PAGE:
> Link MoviesSearchLink = new Link("
                  > http://movies.org/movies?category={category}");
                  >
                  > // Anonymous class with search parameters. Reflection is used to extract
                  > values.
                  > // This is about the simplest way to write a "fixed hashmap" in C#
                  > var movieSearchParameter = new { category = "thriller" };
                  >
                  > // Setting up the Accept header
                  > var movieSearchHeaders = new { Accept =
                  > "application/vnd.movies.movie-collection.v2" }
                  >
                  > // Get ressource stored at the link endpoint
                  > MovieCollection movies =
                  > MoviesSearchLink.Get<MovieCollection>(movieSearchParameter,
                  > movieSearchHeaders);
                  >
                  > // Iterate over all movies and print title
                  > foreach (Movie movie in movies)
                  > Console.WriteLine("Title: " + movie.Title);
                  >
                  > *Code example - Buying movies*
                  > Now we have a movie which has an embedded link to it's sales orders. To
                  > buy
                  > a movie we post a new order to the sales order collection:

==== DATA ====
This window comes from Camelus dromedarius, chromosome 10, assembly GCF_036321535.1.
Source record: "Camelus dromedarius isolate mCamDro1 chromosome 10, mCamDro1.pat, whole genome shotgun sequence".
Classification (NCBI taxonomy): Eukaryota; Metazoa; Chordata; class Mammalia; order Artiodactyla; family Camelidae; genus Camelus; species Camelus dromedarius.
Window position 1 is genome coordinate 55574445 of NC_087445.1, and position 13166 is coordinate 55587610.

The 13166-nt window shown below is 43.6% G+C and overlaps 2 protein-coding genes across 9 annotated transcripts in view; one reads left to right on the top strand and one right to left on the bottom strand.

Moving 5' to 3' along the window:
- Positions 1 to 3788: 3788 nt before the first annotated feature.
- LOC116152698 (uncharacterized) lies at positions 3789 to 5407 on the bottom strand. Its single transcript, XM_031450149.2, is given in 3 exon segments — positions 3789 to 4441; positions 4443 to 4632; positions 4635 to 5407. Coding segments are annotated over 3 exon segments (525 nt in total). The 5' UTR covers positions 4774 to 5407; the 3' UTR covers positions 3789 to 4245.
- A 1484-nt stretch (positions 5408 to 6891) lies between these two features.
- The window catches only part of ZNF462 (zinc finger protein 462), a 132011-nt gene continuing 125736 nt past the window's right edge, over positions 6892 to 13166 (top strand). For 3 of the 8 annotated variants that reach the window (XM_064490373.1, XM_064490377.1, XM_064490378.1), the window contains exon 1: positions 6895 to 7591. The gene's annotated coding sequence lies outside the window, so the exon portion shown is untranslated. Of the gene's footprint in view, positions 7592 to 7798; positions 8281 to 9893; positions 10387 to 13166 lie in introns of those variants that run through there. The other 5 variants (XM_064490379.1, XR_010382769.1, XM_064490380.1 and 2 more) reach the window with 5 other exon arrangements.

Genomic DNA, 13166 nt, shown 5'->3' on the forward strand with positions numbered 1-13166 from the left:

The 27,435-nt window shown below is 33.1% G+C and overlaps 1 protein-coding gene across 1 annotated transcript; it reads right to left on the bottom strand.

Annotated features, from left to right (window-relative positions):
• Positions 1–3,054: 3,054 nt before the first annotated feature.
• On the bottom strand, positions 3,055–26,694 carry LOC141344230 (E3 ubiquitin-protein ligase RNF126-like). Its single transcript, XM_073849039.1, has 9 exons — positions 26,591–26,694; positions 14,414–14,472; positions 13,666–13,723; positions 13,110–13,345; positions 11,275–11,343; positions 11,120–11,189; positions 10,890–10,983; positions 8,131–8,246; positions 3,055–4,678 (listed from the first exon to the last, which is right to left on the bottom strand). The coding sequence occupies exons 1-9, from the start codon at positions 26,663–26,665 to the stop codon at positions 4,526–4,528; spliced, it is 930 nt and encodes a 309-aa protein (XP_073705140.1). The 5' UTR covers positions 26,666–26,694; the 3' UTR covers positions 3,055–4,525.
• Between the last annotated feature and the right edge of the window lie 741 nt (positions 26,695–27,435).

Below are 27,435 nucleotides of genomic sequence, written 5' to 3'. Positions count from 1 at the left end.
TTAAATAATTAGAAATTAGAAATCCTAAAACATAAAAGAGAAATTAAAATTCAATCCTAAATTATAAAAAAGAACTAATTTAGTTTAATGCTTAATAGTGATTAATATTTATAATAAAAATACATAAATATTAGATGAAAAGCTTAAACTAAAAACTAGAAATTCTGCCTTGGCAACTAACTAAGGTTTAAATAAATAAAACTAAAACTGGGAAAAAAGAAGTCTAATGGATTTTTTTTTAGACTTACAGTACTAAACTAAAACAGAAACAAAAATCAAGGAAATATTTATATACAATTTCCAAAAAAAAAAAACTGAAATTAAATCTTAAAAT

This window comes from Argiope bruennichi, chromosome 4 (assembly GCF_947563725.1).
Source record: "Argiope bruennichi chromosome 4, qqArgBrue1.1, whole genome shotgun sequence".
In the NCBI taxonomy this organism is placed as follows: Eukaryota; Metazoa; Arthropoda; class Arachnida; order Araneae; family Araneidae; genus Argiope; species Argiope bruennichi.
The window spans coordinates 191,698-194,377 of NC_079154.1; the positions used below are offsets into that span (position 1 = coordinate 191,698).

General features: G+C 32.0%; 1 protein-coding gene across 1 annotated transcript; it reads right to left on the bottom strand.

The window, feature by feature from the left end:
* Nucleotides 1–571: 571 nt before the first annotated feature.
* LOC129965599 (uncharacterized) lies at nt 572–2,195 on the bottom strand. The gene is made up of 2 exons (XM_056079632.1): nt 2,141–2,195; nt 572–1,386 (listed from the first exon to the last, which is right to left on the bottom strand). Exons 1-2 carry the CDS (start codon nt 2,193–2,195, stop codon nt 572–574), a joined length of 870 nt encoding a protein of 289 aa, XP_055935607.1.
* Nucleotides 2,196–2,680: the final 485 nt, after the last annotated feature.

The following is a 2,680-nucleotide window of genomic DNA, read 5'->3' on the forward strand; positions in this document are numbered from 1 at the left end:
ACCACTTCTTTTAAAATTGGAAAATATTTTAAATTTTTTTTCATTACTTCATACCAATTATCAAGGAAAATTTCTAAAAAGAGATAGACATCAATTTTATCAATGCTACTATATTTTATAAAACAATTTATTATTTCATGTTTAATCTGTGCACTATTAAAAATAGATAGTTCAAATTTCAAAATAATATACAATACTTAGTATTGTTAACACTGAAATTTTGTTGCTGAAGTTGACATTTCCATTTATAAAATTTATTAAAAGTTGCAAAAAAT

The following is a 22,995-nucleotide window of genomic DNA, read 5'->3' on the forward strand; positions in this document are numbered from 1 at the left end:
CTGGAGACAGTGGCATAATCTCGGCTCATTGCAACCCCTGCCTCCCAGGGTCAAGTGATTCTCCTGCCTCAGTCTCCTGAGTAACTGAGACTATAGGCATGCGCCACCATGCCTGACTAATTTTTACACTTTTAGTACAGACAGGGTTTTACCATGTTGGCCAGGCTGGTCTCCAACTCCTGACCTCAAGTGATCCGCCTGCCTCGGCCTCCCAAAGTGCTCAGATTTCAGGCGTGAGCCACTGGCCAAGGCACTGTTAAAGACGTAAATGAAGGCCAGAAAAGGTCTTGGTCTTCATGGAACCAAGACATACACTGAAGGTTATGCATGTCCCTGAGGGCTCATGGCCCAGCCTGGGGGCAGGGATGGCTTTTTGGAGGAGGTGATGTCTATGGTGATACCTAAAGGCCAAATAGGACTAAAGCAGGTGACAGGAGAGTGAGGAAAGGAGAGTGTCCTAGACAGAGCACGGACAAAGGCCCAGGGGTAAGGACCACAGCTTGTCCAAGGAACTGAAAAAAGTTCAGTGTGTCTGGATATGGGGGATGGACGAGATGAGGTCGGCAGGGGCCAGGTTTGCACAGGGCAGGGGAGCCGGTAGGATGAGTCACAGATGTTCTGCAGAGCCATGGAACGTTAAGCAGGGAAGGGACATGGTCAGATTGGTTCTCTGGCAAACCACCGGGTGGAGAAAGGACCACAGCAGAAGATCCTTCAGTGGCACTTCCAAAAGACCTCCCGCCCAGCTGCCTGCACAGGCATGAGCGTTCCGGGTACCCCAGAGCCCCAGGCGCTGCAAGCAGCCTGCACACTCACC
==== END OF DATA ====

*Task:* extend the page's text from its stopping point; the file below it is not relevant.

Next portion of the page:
>
                  > // One of the returned self links from the search query
                  > Link movieLink = movies[0].Self;
                  >
                  > // Get the actual movie
                  > Movie movie = movieLink.Get<Movie>();
                  >
                  > // Create a new order request
                  > MovieOrderRequest orderRequest = new MovieOrderRequest(movie.Self, 1 /*
                  > quantity */);
                  >
                  > // Post the order request to the order collection
                  > // Assume it returns the newly created order
                  > MovieOrder order = movie.Orders.Post(orderRequest);
                  >
                  > Comments:
                  >
                  > - The POST result in a redirect to the newly created order. The system
                  > GETs
                  > this new order and returns it. This means we loose the intermediate data
                  > returned from the POST.
                  >
                  >
                  > *Other verbs*
                  > The Link class is has built-in support for GET/PUT/POST/DELETE. Other
                  > verbs
                  > can be executed through a generic "Request" method: